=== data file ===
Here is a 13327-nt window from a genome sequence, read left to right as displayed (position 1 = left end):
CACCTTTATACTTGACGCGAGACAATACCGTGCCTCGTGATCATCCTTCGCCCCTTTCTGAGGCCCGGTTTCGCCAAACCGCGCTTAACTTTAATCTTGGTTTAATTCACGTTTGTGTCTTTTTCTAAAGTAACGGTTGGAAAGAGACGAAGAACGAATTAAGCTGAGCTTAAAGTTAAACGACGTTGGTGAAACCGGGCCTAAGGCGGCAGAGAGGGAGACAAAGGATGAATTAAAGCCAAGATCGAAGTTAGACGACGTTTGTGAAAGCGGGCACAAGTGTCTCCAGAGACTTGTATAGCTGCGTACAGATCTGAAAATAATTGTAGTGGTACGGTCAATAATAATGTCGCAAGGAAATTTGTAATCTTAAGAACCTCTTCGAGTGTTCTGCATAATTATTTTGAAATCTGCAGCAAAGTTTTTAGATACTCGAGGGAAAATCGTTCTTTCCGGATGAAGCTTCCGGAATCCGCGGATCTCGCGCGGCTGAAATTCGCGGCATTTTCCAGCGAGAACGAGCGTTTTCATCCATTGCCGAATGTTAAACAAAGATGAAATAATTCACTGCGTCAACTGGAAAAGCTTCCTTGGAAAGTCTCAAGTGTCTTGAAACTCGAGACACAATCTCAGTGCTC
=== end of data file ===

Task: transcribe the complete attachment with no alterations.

Here is a 13327-nt window from a genome sequence, read left to right as displayed (position 1 = left end):
CACCTTTATACTTGACGCGAGACAATACCGTGCCTCGTGATCATCCTTCGCCCCTTTCTGAGGCCCGGTTTCGCCAAACCGCGCTTAACTTTAATCTTGGTTTAATTCACGTTTGTGTCTTTTTCTAAAGTAACGGTTGGAAAGAGACGAAGAACGAATTAAGCTGAGCTTAAAGTTAAACGACGTTGGTGAAACCGGGCCTAAGGCGGCAGAGAGGGAGACAAAGGATGAATTAAAGCCAAGATCGAAGTTAGACGACGTTTGTGAAAGCGGGCACAAGTGTCTCCAGAGACTTGTATAGCTGCGTACAGATCTGAAAATAATTGTAGTGGTACGGTCAATAATAATGTCGCAAGGAAATTTGTAATCTTAAGAACCTCTTCGAGTGTTCTGCATAATTATTTTGAAATCTGCAGCAAAGTTTTTAGATACTCGAGGGAAAATCGTTCTTTCCGGATGAAGCTTCCGGAATCCGCGGATCTCGCGCGGCTGAAATTCGCGGCATTTTCCAGCGAGAACGAGCGTTTTCATCCATTGCCGAATGTTAAACAAAGATGAAATAATTCACTGCGTCAACTGGAAAAGCTTCCTTGGAAAGTCTCAAGTGTCTTGAAACTCGAGACACAATCTCAGTGCTC